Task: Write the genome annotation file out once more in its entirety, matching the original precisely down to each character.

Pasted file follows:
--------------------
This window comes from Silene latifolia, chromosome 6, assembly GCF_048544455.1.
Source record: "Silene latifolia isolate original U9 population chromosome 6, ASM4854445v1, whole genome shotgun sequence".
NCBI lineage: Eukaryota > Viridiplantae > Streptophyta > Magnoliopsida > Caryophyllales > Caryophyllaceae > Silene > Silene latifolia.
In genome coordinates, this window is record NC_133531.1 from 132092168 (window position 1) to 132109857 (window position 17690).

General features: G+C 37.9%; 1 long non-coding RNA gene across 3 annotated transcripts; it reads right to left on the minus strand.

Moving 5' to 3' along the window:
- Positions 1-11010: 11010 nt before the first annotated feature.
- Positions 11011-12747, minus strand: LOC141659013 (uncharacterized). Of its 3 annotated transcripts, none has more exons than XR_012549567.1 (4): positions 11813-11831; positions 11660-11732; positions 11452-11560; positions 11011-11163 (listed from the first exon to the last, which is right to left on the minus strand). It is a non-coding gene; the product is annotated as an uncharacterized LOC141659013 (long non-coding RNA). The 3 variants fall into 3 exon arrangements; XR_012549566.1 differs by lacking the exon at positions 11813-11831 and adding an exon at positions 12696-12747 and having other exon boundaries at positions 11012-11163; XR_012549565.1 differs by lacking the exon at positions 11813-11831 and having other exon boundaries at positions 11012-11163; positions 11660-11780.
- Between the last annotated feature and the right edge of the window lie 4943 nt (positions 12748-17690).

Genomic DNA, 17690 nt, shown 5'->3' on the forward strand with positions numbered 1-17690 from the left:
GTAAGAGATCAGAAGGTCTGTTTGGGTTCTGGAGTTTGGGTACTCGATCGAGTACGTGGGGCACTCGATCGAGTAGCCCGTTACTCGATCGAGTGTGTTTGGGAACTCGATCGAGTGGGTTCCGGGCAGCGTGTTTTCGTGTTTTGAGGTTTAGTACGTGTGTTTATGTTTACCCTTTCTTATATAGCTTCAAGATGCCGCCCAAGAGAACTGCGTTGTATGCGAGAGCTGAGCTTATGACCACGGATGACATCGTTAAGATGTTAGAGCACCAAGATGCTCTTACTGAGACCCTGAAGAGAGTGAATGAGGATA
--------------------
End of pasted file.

This window comes from Silene latifolia, chromosome 6, assembly GCF_048544455.1.
Source record: "Silene latifolia isolate original U9 population chromosome 6, ASM4854445v1, whole genome shotgun sequence".
NCBI lineage: Eukaryota > Viridiplantae > Streptophyta > Magnoliopsida > Caryophyllales > Caryophyllaceae > Silene > Silene latifolia.
In genome coordinates, this window is record NC_133531.1 from 132092168 (window position 1) to 132109857 (window position 17690).

General features: G+C 37.9%; 1 long non-coding RNA gene across 3 annotated transcripts; it reads right to left on the minus strand.

Moving 5' to 3' along the window:
- Positions 1-11010: 11010 nt before the first annotated feature.
- Positions 11011-12747, minus strand: LOC141659013 (uncharacterized). Of its 3 annotated transcripts, none has more exons than XR_012549567.1 (4): positions 11813-11831; positions 11660-11732; positions 11452-11560; positions 11011-11163 (listed from the first exon to the last, which is right to left on the minus strand). It is a non-coding gene; the product is annotated as an uncharacterized LOC141659013 (long non-coding RNA). The 3 variants fall into 3 exon arrangements; XR_012549566.1 differs by lacking the exon at positions 11813-11831 and adding an exon at positions 12696-12747 and having other exon boundaries at positions 11012-11163; XR_012549565.1 differs by lacking the exon at positions 11813-11831 and having other exon boundaries at positions 11012-11163; positions 11660-11780.
- Between the last annotated feature and the right edge of the window lie 4943 nt (positions 12748-17690).

Genomic DNA, 17690 nt, shown 5'->3' on the forward strand with positions numbered 1-17690 from the left:
GTAAGAGATCAGAAGGTCTGTTTGGGTTCTGGAGTTTGGGTACTCGATCGAGTACGTGGGGCACTCGATCGAGTAGCCCGTTACTCGATCGAGTGTGTTTGGGAACTCGATCGAGTGGGTTCCGGGCAGCGTGTTTTCGTGTTTTGAGGTTTAGTACGTGTGTTTATGTTTACCCTTTCTTATATAGCTTCAAGATGCCGCCCAAGAGAACTGCGTTGTATGCGAGAGCTGAGCTTATGACCACGGATGACATCGTTAAGATGTTAGAGCACCAAGATGCTCTTACTGAGACCCTGAAGAGAGTGAATGAGGATA